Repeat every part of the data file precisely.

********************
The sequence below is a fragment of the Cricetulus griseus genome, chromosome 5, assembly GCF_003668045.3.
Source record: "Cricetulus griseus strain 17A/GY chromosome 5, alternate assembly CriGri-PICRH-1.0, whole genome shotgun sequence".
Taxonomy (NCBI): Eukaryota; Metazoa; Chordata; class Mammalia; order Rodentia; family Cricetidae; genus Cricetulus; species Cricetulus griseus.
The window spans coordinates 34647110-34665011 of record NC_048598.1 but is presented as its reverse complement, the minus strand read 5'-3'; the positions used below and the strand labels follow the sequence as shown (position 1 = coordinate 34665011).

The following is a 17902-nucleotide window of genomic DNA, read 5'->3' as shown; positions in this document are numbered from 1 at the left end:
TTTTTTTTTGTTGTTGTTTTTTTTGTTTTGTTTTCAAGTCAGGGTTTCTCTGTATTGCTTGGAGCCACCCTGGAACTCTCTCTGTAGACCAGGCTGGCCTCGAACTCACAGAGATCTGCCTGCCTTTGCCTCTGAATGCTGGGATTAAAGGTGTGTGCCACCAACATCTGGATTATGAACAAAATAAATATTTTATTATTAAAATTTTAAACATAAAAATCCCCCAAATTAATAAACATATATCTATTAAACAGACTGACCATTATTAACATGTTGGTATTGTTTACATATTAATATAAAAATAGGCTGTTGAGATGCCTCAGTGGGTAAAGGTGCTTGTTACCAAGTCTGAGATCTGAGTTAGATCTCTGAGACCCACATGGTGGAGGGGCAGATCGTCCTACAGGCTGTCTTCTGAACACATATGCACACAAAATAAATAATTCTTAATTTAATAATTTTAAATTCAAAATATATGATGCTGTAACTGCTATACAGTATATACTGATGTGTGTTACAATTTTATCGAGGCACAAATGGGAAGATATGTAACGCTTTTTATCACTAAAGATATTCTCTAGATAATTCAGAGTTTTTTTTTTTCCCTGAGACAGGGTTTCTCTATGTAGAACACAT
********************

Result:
The sequence below is a fragment of the Cricetulus griseus genome, chromosome 5, assembly GCF_003668045.3.
Source record: "Cricetulus griseus strain 17A/GY chromosome 5, alternate assembly CriGri-PICRH-1.0, whole genome shotgun sequence".
Taxonomy (NCBI): Eukaryota; Metazoa; Chordata; class Mammalia; order Rodentia; family Cricetidae; genus Cricetulus; species Cricetulus griseus.
The window spans coordinates 34647110-34665011 of record NC_048598.1 but is presented as its reverse complement, the minus strand read 5'-3'; the positions used below and the strand labels follow the sequence as shown (position 1 = coordinate 34665011).

The following is a 17902-nucleotide window of genomic DNA, read 5'->3' as shown; positions in this document are numbered from 1 at the left end:
TTTTTTTTTGTTGTTGTTTTTTTTGTTTTGTTTTCAAGTCAGGGTTTCTCTGTATTGCTTGGAGCCACCCTGGAACTCTCTCTGTAGACCAGGCTGGCCTCGAACTCACAGAGATCTGCCTGCCTTTGCCTCTGAATGCTGGGATTAAAGGTGTGTGCCACCAACATCTGGATTATGAACAAAATAAATATTTTATTATTAAAATTTTAAACATAAAAATCCCCCAAATTAATAAACATATATCTATTAAACAGACTGACCATTATTAACATGTTGGTATTGTTTACATATTAATATAAAAATAGGCTGTTGAGATGCCTCAGTGGGTAAAGGTGCTTGTTACCAAGTCTGAGATCTGAGTTAGATCTCTGAGACCCACATGGTGGAGGGGCAGATCGTCCTACAGGCTGTCTTCTGAACACATATGCACACAAAATAAATAATTCTTAATTTAATAATTTTAAATTCAAAATATATGATGCTGTAACTGCTATACAGTATATACTGATGTGTGTTACAATTTTATCGAGGCACAAATGGGAAGATATGTAACGCTTTTTATCACTAAAGATATTCTCTAGATAATTCAGAGTTTTTTTTTTTCCCTGAGACAGGGTTTCTCTATGTAGAACACAT